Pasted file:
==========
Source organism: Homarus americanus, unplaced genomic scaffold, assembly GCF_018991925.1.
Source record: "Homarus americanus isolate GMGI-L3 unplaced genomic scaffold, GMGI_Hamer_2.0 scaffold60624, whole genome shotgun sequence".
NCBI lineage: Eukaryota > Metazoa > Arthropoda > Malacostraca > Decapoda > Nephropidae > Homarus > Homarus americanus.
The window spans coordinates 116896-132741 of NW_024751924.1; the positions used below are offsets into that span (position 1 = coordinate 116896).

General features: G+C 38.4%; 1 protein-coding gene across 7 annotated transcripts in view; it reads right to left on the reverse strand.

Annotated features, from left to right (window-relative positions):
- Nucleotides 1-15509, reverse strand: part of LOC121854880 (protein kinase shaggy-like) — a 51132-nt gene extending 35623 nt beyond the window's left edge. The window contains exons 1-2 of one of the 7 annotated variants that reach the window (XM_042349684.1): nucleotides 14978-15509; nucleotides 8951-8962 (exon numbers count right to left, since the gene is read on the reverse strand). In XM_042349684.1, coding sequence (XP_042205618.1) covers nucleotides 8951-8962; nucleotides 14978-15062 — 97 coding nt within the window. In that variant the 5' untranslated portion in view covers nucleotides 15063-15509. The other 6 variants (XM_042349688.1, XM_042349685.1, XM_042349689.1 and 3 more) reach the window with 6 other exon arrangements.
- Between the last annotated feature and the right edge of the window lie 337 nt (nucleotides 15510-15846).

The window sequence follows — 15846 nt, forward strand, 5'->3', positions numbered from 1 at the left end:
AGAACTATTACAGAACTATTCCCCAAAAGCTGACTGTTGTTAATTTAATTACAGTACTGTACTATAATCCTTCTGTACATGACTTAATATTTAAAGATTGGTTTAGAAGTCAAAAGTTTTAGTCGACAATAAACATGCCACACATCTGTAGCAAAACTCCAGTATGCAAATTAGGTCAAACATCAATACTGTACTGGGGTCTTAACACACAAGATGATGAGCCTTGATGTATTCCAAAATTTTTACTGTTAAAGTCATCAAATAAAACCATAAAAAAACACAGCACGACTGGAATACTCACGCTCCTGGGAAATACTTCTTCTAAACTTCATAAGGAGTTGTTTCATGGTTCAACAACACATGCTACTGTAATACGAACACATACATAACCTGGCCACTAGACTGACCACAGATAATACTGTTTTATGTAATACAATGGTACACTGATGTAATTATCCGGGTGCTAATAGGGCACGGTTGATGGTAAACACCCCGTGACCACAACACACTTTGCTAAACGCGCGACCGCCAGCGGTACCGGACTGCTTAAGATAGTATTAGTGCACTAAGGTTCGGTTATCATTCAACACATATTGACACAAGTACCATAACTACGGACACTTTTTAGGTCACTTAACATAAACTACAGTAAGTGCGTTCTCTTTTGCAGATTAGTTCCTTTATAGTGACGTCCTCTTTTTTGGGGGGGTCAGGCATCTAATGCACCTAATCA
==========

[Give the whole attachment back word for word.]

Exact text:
Source organism: Homarus americanus, unplaced genomic scaffold, assembly GCF_018991925.1.
Source record: "Homarus americanus isolate GMGI-L3 unplaced genomic scaffold, GMGI_Hamer_2.0 scaffold60624, whole genome shotgun sequence".
NCBI lineage: Eukaryota > Metazoa > Arthropoda > Malacostraca > Decapoda > Nephropidae > Homarus > Homarus americanus.
The window spans coordinates 116896-132741 of NW_024751924.1; the positions used below are offsets into that span (position 1 = coordinate 116896).

General features: G+C 38.4%; 1 protein-coding gene across 7 annotated transcripts in view; it reads right to left on the reverse strand.

Annotated features, from left to right (window-relative positions):
- Nucleotides 1-15509, reverse strand: part of LOC121854880 (protein kinase shaggy-like) — a 51132-nt gene extending 35623 nt beyond the window's left edge. The window contains exons 1-2 of one of the 7 annotated variants that reach the window (XM_042349684.1): nucleotides 14978-15509; nucleotides 8951-8962 (exon numbers count right to left, since the gene is read on the reverse strand). In XM_042349684.1, coding sequence (XP_042205618.1) covers nucleotides 8951-8962; nucleotides 14978-15062 — 97 coding nt within the window. In that variant the 5' untranslated portion in view covers nucleotides 15063-15509. The other 6 variants (XM_042349688.1, XM_042349685.1, XM_042349689.1 and 3 more) reach the window with 6 other exon arrangements.
- Between the last annotated feature and the right edge of the window lie 337 nt (nucleotides 15510-15846).

The window sequence follows — 15846 nt, forward strand, 5'->3', positions numbered from 1 at the left end:
AGAACTATTACAGAACTATTCCCCAAAAGCTGACTGTTGTTAATTTAATTACAGTACTGTACTATAATCCTTCTGTACATGACTTAATATTTAAAGATTGGTTTAGAAGTCAAAAGTTTTAGTCGACAATAAACATGCCACACATCTGTAGCAAAACTCCAGTATGCAAATTAGGTCAAACATCAATACTGTACTGGGGTCTTAACACACAAGATGATGAGCCTTGATGTATTCCAAAATTTTTACTGTTAAAGTCATCAAATAAAACCATAAAAAAACACAGCACGACTGGAATACTCACGCTCCTGGGAAATACTTCTTCTAAACTTCATAAGGAGTTGTTTCATGGTTCAACAACACATGCTACTGTAATACGAACACATACATAACCTGGCCACTAGACTGACCACAGATAATACTGTTTTATGTAATACAATGGTACACTGATGTAATTATCCGGGTGCTAATAGGGCACGGTTGATGGTAAACACCCCGTGACCACAACACACTTTGCTAAACGCGCGACCGCCAGCGGTACCGGACTGCTTAAGATAGTATTAGTGCACTAAGGTTCGGTTATCATTCAACACATATTGACACAAGTACCATAACTACGGACACTTTTTAGGTCACTTAACATAAACTACAGTAAGTGCGTTCTCTTTTGCAGATTAGTTCCTTTATAGTGACGTCCTCTTTTTTGGGGGGGTCAGGCATCTAATGCACCTAATCA